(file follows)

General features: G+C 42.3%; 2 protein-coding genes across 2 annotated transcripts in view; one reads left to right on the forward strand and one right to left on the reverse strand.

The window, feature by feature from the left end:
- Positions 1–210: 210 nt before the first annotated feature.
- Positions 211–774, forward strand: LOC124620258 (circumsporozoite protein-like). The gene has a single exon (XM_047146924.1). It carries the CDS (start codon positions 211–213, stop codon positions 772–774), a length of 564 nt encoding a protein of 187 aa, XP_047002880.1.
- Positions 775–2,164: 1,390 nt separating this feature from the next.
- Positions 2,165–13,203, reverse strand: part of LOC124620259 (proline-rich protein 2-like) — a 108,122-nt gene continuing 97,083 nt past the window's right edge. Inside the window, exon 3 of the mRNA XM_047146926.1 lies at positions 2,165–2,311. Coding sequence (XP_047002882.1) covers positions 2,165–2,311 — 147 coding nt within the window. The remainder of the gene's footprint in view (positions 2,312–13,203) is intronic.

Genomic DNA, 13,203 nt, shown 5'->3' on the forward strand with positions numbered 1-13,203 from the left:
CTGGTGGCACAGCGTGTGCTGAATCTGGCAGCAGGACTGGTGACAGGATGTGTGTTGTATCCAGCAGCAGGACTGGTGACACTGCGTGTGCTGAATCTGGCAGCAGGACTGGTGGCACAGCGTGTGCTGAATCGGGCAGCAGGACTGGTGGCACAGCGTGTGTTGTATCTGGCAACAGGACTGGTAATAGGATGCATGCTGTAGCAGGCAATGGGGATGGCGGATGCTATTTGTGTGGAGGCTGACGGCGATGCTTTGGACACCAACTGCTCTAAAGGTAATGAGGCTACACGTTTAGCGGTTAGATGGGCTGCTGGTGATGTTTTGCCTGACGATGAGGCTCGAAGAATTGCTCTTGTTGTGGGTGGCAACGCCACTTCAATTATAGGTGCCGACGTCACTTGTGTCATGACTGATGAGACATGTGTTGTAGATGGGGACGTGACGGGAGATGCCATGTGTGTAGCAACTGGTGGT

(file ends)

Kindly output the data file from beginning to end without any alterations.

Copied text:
General features: G+C 42.3%; 2 protein-coding genes across 2 annotated transcripts in view; one reads left to right on the forward strand and one right to left on the reverse strand.

The window, feature by feature from the left end:
- Positions 1–210: 210 nt before the first annotated feature.
- Positions 211–774, forward strand: LOC124620258 (circumsporozoite protein-like). The gene has a single exon (XM_047146924.1). It carries the CDS (start codon positions 211–213, stop codon positions 772–774), a length of 564 nt encoding a protein of 187 aa, XP_047002880.1.
- Positions 775–2,164: 1,390 nt separating this feature from the next.
- Positions 2,165–13,203, reverse strand: part of LOC124620259 (proline-rich protein 2-like) — a 108,122-nt gene continuing 97,083 nt past the window's right edge. Inside the window, exon 3 of the mRNA XM_047146926.1 lies at positions 2,165–2,311. Coding sequence (XP_047002882.1) covers positions 2,165–2,311 — 147 coding nt within the window. The remainder of the gene's footprint in view (positions 2,312–13,203) is intronic.

Genomic DNA, 13,203 nt, shown 5'->3' on the forward strand with positions numbered 1-13,203 from the left:
CTGGTGGCACAGCGTGTGCTGAATCTGGCAGCAGGACTGGTGACAGGATGTGTGTTGTATCCAGCAGCAGGACTGGTGACACTGCGTGTGCTGAATCTGGCAGCAGGACTGGTGGCACAGCGTGTGCTGAATCGGGCAGCAGGACTGGTGGCACAGCGTGTGTTGTATCTGGCAACAGGACTGGTAATAGGATGCATGCTGTAGCAGGCAATGGGGATGGCGGATGCTATTTGTGTGGAGGCTGACGGCGATGCTTTGGACACCAACTGCTCTAAAGGTAATGAGGCTACACGTTTAGCGGTTAGATGGGCTGCTGGTGATGTTTTGCCTGACGATGAGGCTCGAAGAATTGCTCTTGTTGTGGGTGGCAACGCCACTTCAATTATAGGTGCCGACGTCACTTGTGTCATGACTGATGAGACATGTGTTGTAGATGGGGACGTGACGGGAGATGCCATGTGTGTAGCAACTGGTGGT